“So there I was, upside down, hanging from the branch with a leopard staring at me and the cobra only inches away. I remember looking past my feet at the circling vultures as my legs started slipping on the smooth bark of the tree. It was unbearably hot that day and I was quite dizzy with thirst. And suddenly – unexpectedly – I realized my branch was the home to a whole tribe of poisonous spiders. You know the black ones with the red dot on the tummy? Well, they weren’t impressed with my little visit to their lodgings. They were swarming down my pants towards my face. I could see them marching down in an untidy group – past my knees and over my thighs. I would have swatted at them to shoo them away, but of course, my hands were tied behind my back. I tried to shout at them. My throat was so dry I only managed a strangled bark.”
Grootpraat Grove sips his beer as he watches the group at the bar. He’s come to town to buy his supplies and he promised his long-suffering wife he’d be back in two day’s times. This is day four, and he’s enjoying every minute of his visit. It gets awfully quiet out there on the farm…
“So what did you do?” Kleinpiet always enjoys Grootpraat’s visits. He has the most amazing adventures out there on his farm.
“Well. I looked over to where the dust was settling after Kwaaihendrik Vosloo galloped away. I suppose I shouldn’t be angry at him. He did catch me with his daughter after all.” He smiles fondly at the memory. “I was young then, and young men do tend to do silly things. And boy! Was it stupid to undress Marietjie at the dam! Man oh man! We had a lovely swim and were just getting down to business when Kwaaihendrik appeared as if from nowhere. Marietjie didn’t bother dressing. She just took off and ran. I can still, to this day, see that white bum wobbling about as she sprinted across the thorn bushes.” He gurgles a happy giggle as he thinks back.
“No man, what did you do? What with the spiders and the leopard and the snake?”
“Did you know how thirsty I get from talking? My throat feels parched.”
It works every time. With a new beer before him, he sticks his finger in the froth and licks at it with a smile.
“There was nothing I could do. I fell from that tree, turning in mid-air like a cat, so I don’t break my neck. Wham! Right on top of the snake. Flattened the poor critter with my fall, I did. Funny how time slows down when things like that happen. I recall a rather explosive hiss as I drove the air from its lungs, poor thing.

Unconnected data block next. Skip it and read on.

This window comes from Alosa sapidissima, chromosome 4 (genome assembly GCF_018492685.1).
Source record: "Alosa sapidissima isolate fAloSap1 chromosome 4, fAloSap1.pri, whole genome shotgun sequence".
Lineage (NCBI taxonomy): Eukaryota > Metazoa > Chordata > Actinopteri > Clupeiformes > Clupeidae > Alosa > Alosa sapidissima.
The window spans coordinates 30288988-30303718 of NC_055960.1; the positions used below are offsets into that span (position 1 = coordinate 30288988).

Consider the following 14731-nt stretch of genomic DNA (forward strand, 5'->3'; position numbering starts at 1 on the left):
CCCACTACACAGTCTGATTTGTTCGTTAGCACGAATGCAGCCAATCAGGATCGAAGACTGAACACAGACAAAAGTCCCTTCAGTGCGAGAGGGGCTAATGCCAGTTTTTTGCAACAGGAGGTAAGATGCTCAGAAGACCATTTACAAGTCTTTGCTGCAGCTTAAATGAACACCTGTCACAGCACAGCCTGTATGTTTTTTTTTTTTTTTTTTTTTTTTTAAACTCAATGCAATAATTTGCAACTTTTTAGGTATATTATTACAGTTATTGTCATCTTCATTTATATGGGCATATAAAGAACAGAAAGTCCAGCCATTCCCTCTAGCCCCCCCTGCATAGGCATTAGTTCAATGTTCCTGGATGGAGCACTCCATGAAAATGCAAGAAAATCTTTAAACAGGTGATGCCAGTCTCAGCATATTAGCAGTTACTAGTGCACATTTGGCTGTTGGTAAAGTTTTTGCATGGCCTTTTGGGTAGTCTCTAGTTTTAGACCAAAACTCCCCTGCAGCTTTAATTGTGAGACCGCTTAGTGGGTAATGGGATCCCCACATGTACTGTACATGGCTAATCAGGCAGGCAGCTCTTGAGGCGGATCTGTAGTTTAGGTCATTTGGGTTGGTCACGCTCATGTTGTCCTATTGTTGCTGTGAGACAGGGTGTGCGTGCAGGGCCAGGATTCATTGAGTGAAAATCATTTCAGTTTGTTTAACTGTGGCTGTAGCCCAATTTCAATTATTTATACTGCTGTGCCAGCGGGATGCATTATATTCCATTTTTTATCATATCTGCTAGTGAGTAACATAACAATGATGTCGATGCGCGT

“I still wasn’t sure about the snake, when the leopard charged. He was fast! One moment he was sitting there like a trained house cat, looking up at me in the tree, the next he was a blur of paws and teeth as he stormed the place where I was. I was sure it was the end. I struggled to my knees, thinking he might listen if I pleaded nicely, but he wasn’t a very clever leopard. He didn’t understand Afrikaans at all. The more I told him I’m just a skinny bag of bones and that he’d burn more calories from taking me apart than he’d get from taking me in, the faster those paws moved as he sped up his charge.”
He pauses for a dramatic second as he takes several large swallows from the glass, allowing his eyes to travel over his little audience. They were all watching him carefully, hanging onto every word. Belching his satisfaction, he continues:
“There was nothing I could do. To curl up from a kneeling position is easy: you simply faint. Not that I fainted, of course! But because I knew that, I fell forward at the last moment. Flat on my face.” Ha places his big hand on the counter top with a loud slap. “Like that. The leopard was already airborne at that stage, so he couldn’t change his direction. He came flying at me, but just an inch or two too high. His long talons were extended to grab me – and fortunately for me, I wasn’t where he thought I’d be. He would have made it clear over me if his hind foot didn’t catch the rope that tied my hand together. And let me tell you: afterwards I measured his tracks. They were huge!” He spreads his hand to show how big the paws were; at the same time ‘discovering’ his glass is empty. The situation is quickly rectified.